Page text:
Aug. 6 - There were 78 securities class actions filed in the first half of 2014, down from 91 in the latter half of 2013 but up slightly from the 75 in the first half of that year, according to an Aug. 6 report from Cornerstone Research.
The 2014 number is down from the half-year average of 95 from 1997 to 2013.
In the first half of the year, one in approximately 60 companies traded on U.S. exchanges faced a class action, the report said.
Over the first half of 2014, the report said, there were also no "mega filings," which it defined as cases with "dollar disclosure loss" of $5 billion or more or a "maximum dollar loss" of $10 billion or more. There had been at least one mega filing in every half year since 1998.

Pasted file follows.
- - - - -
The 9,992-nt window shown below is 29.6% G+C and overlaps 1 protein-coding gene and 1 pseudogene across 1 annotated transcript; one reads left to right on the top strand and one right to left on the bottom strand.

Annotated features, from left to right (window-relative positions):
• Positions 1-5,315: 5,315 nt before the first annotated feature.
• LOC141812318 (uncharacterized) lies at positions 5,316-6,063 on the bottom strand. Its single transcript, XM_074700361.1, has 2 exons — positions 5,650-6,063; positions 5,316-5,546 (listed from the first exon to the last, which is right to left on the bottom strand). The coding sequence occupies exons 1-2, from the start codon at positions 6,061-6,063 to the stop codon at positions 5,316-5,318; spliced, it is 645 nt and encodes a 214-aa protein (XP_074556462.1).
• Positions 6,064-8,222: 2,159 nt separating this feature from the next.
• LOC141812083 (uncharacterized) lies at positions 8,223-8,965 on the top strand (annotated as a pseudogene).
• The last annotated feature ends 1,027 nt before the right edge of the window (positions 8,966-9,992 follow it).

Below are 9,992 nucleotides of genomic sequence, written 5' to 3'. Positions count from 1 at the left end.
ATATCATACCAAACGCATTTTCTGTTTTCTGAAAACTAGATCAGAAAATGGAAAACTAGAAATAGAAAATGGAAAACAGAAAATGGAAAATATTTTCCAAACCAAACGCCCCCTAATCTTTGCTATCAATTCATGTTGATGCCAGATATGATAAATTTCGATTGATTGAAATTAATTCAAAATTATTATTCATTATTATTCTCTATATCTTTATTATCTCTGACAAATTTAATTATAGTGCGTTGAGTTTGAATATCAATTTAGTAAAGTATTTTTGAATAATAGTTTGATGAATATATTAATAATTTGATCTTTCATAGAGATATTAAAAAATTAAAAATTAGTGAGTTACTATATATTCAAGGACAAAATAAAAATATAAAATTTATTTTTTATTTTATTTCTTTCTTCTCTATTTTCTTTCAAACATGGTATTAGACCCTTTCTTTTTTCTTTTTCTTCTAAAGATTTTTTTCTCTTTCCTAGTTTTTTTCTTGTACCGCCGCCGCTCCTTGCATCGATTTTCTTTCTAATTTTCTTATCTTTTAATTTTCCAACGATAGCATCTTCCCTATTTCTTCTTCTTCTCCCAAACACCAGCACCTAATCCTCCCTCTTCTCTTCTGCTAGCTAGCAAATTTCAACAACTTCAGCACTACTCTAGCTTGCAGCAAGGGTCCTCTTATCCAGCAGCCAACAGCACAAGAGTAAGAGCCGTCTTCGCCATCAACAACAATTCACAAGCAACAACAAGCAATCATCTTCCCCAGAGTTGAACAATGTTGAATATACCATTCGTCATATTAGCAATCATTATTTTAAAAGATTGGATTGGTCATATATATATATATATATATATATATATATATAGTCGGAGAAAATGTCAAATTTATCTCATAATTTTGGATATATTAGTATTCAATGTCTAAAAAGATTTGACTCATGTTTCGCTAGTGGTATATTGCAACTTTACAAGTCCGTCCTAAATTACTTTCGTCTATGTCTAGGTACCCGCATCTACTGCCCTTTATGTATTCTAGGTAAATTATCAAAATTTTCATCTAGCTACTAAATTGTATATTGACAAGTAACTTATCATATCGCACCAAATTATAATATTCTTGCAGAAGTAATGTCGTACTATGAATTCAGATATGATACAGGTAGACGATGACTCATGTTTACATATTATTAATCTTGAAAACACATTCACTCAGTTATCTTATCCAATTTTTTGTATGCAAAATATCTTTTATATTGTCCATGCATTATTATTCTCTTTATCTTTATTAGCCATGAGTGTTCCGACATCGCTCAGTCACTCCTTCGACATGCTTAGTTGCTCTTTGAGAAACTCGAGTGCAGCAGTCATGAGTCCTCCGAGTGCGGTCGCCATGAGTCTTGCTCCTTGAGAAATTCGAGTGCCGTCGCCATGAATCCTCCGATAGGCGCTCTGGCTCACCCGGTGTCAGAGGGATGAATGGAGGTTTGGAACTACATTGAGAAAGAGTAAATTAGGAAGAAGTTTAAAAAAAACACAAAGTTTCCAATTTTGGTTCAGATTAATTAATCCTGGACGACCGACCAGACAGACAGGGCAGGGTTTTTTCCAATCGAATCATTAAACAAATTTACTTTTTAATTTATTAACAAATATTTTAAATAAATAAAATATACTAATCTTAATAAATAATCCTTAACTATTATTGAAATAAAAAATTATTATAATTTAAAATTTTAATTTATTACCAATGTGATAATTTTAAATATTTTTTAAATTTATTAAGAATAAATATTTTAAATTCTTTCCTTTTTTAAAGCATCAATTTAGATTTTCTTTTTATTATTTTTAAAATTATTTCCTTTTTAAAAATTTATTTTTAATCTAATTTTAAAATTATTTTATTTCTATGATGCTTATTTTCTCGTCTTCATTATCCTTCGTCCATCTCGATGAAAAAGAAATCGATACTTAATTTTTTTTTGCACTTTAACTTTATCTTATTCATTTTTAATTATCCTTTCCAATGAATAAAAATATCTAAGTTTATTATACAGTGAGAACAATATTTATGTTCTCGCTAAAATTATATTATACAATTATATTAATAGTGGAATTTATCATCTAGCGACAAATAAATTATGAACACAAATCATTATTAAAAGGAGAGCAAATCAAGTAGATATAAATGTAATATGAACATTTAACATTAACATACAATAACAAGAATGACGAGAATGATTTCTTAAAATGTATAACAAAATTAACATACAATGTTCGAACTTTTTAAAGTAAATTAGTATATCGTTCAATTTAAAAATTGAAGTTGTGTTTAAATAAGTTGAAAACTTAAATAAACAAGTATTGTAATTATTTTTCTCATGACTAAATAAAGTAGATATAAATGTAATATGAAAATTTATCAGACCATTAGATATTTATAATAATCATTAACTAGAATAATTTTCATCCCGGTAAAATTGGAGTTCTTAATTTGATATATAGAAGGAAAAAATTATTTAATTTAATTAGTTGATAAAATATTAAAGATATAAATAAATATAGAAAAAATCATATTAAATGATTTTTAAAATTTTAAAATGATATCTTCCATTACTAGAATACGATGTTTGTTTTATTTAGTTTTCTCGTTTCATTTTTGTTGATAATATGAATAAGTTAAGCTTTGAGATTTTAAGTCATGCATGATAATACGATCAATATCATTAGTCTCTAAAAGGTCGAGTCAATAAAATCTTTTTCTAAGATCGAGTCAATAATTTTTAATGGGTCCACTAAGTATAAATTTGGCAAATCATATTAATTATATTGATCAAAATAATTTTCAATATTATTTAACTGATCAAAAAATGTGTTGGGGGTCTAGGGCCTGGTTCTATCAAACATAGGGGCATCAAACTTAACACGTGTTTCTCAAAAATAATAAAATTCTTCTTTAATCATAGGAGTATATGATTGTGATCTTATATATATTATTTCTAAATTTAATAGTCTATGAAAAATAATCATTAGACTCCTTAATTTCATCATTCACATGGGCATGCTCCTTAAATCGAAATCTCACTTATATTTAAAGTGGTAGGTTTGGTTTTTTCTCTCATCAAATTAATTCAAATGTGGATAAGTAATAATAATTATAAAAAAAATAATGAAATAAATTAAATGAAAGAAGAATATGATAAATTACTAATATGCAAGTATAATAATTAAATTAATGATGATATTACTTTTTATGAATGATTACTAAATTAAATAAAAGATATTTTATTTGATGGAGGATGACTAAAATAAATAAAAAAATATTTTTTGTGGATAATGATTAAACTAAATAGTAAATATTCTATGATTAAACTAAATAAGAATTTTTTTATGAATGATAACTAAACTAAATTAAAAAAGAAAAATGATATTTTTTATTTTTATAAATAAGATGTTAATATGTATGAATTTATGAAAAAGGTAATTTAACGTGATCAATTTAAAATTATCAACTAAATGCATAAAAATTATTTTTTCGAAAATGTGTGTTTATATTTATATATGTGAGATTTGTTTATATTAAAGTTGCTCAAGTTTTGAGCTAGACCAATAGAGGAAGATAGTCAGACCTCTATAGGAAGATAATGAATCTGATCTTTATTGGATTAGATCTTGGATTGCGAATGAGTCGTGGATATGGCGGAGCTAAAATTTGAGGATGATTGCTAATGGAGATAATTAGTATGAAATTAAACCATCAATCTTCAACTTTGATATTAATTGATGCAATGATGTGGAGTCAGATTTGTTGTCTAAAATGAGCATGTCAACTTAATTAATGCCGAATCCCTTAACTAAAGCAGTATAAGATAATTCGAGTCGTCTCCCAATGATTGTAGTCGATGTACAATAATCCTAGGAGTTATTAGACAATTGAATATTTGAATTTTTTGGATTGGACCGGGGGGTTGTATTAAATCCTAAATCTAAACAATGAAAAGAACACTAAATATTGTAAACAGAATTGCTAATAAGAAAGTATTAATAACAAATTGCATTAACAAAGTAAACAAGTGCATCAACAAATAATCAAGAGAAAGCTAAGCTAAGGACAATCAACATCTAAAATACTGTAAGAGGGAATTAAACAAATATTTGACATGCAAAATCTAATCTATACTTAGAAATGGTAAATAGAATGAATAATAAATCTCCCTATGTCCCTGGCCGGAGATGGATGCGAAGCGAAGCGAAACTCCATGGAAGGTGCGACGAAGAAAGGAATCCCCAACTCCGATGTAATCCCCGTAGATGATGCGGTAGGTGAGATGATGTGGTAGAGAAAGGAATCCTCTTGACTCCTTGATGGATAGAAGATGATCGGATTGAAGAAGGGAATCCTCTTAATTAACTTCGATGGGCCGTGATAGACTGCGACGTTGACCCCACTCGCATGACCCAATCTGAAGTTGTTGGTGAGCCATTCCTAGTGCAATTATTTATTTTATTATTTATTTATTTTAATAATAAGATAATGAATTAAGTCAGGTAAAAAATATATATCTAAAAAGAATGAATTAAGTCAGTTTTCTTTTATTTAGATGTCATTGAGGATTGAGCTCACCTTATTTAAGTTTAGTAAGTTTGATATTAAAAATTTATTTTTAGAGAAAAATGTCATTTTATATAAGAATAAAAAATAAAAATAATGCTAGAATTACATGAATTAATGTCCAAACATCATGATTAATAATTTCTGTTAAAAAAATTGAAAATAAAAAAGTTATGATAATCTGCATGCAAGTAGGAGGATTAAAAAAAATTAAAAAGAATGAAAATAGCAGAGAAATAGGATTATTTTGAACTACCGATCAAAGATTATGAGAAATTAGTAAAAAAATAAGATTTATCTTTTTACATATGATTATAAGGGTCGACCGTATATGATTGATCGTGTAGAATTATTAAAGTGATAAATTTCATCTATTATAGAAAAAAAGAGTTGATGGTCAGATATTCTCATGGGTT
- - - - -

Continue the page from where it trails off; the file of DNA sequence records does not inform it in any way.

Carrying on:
The report also cited the U.S. Supreme Court's Halliburton decision in June, which did not overturn the fraud-on-the-market theory but did allow defendants to rebut the presumption of an efficient market before the class certification stage.
"Had that decision gone the other way, the already low numbers of class action filings would have been even lower, and would likely be trending toward zero," Joseph Grundfest, a professor at Stanford Law School and former Securities and Exchange Commissioner, said in a news release.
Grundfest runs the Securities Class Action Clearinghouse at Stanford, which compiled the data on the class actions.
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